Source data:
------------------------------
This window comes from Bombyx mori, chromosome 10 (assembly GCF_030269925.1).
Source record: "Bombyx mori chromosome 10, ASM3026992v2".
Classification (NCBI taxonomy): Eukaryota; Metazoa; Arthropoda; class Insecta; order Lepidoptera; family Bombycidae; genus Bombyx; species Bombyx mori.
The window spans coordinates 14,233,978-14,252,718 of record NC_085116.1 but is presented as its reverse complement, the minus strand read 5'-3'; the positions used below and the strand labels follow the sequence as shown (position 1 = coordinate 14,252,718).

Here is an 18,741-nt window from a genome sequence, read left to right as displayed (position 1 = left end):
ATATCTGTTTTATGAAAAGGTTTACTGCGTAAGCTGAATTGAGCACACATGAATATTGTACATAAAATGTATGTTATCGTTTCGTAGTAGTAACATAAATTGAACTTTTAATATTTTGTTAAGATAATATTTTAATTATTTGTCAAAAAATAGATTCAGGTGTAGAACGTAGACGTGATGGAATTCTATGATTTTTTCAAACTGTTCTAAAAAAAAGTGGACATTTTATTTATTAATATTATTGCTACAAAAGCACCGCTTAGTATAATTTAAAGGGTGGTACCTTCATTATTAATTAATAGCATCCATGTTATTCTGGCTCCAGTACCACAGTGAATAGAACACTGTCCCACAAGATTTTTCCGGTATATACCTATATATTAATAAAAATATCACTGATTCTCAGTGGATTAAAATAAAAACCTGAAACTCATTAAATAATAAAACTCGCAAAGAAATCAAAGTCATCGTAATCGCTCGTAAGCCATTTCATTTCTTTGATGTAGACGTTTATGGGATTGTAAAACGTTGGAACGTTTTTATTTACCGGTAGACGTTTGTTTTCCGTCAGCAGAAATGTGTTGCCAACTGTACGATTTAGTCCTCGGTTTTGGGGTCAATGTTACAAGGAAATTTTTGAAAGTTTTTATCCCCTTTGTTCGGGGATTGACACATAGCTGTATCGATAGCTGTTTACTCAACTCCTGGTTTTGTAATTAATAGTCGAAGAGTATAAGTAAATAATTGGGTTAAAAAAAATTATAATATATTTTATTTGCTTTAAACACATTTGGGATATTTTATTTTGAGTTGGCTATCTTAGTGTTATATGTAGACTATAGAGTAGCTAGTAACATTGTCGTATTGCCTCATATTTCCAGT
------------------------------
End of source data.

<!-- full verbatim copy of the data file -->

This window comes from Bombyx mori, chromosome 10 (assembly GCF_030269925.1).
Source record: "Bombyx mori chromosome 10, ASM3026992v2".
Classification (NCBI taxonomy): Eukaryota; Metazoa; Arthropoda; class Insecta; order Lepidoptera; family Bombycidae; genus Bombyx; species Bombyx mori.
The window spans coordinates 14,233,978-14,252,718 of record NC_085116.1 but is presented as its reverse complement, the minus strand read 5'-3'; the positions used below and the strand labels follow the sequence as shown (position 1 = coordinate 14,252,718).

Here is an 18,741-nt window from a genome sequence, read left to right as displayed (position 1 = left end):
ATATCTGTTTTATGAAAAGGTTTACTGCGTAAGCTGAATTGAGCACACATGAATATTGTACATAAAATGTATGTTATCGTTTCGTAGTAGTAACATAAATTGAACTTTTAATATTTTGTTAAGATAATATTTTAATTATTTGTCAAAAAATAGATTCAGGTGTAGAACGTAGACGTGATGGAATTCTATGATTTTTTCAAACTGTTCTAAAAAAAAGTGGACATTTTATTTATTAATATTATTGCTACAAAAGCACCGCTTAGTATAATTTAAAGGGTGGTACCTTCATTATTAATTAATAGCATCCATGTTATTCTGGCTCCAGTACCACAGTGAATAGAACACTGTCCCACAAGATTTTTCCGGTATATACCTATATATTAATAAAAATATCACTGATTCTCAGTGGATTAAAATAAAAACCTGAAACTCATTAAATAATAAAACTCGCAAAGAAATCAAAGTCATCGTAATCGCTCGTAAGCCATTTCATTTCTTTGATGTAGACGTTTATGGGATTGTAAAACGTTGGAACGTTTTTATTTACCGGTAGACGTTTGTTTTCCGTCAGCAGAAATGTGTTGCCAACTGTACGATTTAGTCCTCGGTTTTGGGGTCAATGTTACAAGGAAATTTTTGAAAGTTTTTATCCCCTTTGTTCGGGGATTGACACATAGCTGTATCGATAGCTGTTTACTCAACTCCTGGTTTTGTAATTAATAGTCGAAGAGTATAAGTAAATAATTGGGTTAAAAAAAATTATAATATATTTTATTTGCTTTAAACACATTTGGGATATTTTATTTTGAGTTGGCTATCTTAGTGTTATATGTAGACTATAGAGTAGCTAGTAACATTGTCGTATTGCCTCATATTTCCAGT